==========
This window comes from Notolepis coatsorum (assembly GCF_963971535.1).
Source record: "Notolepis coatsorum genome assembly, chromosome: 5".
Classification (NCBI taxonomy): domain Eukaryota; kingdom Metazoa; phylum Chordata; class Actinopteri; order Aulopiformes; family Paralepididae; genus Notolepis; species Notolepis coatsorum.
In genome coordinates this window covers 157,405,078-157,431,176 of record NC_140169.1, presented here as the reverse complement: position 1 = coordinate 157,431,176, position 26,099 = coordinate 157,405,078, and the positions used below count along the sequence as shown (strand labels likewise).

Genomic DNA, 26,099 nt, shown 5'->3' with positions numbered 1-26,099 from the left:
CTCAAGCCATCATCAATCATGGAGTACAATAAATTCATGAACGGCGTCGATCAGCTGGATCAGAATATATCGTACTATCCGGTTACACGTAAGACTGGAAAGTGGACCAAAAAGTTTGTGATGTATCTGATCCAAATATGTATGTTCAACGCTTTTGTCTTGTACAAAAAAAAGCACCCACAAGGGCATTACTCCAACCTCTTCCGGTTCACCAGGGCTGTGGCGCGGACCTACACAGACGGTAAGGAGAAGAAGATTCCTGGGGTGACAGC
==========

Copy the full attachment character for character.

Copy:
This window comes from Notolepis coatsorum (assembly GCF_963971535.1).
Source record: "Notolepis coatsorum genome assembly, chromosome: 5".
Classification (NCBI taxonomy): domain Eukaryota; kingdom Metazoa; phylum Chordata; class Actinopteri; order Aulopiformes; family Paralepididae; genus Notolepis; species Notolepis coatsorum.
In genome coordinates this window covers 157,405,078-157,431,176 of record NC_140169.1, presented here as the reverse complement: position 1 = coordinate 157,431,176, position 26,099 = coordinate 157,405,078, and the positions used below count along the sequence as shown (strand labels likewise).

Genomic DNA, 26,099 nt, shown 5'->3' with positions numbered 1-26,099 from the left:
CTCAAGCCATCATCAATCATGGAGTACAATAAATTCATGAACGGCGTCGATCAGCTGGATCAGAATATATCGTACTATCCGGTTACACGTAAGACTGGAAAGTGGACCAAAAAGTTTGTGATGTATCTGATCCAAATATGTATGTTCAACGCTTTTGTCTTGTACAAAAAAAAGCACCCACAAGGGCATTACTCCAACCTCTTCCGGTTCACCAGGGCTGTGGCGCGGACCTACACAGACGGTAAGGAGAAGAAGATTCCTGGGGTGACAGC